I have to say the most unexpected and enjoyable “Christ” I have seen in fiction is found in Anne Rice’s two books, Out of Egypt and Road to Cana. Rice had just come back to faith after a long time lost in the darkness (and writing about it in a slew of vampire and other horror-type books) and she decided that henceforth she would write only for the glory of God. It blows me away that she would do so by writing the story of Jesus, from first person viewpoint, starting from when He was 8 years old, and use the book to explore the question of “When did Jesus know He was divine?” Wow. Gotta hand it to her, that took guts. The second book picks up the story when Jesus is an adult, and the people around Him can’t figure out why this man who showed such promise as a youngster is still unmarried, but in love (!) and hanging around the Galiean backwater. Both of these books startled and disturbed me, but in a way that deepened my faith. There are many things in them that I had never thought about before, including the author’s well-researched portrayal of the times in which Jesus lived. Unfortunately some time after the second book came out Rice announced she was leaving the Church (she was Catholic) and she has subsequently gone back to writing her horror books. She had meant to write a third book about the life of Chrust but as of yet she has not, and I wonder if it could match those first two, given her waning faith. But, like I said, wow. One of my favourite scenes in the second book is when Jesus is being berated by one of the Teachers of the Law for abandoning his opportunity to study at the Temple under the Rabbis there, telling him he was wasting his life, etc. His response? “Just watch how this carpenter will remake the world.”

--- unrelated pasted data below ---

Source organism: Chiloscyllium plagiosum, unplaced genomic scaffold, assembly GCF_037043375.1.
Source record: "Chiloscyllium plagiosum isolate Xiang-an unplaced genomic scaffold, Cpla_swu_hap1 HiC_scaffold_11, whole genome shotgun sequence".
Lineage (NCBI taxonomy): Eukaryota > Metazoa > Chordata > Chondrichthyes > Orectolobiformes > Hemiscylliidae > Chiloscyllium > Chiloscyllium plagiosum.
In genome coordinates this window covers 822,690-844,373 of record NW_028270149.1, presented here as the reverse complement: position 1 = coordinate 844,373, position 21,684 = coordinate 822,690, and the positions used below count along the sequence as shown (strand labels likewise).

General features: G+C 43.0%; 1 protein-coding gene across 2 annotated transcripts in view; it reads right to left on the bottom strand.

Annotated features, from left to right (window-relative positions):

Martin LaBar

Well thought and written.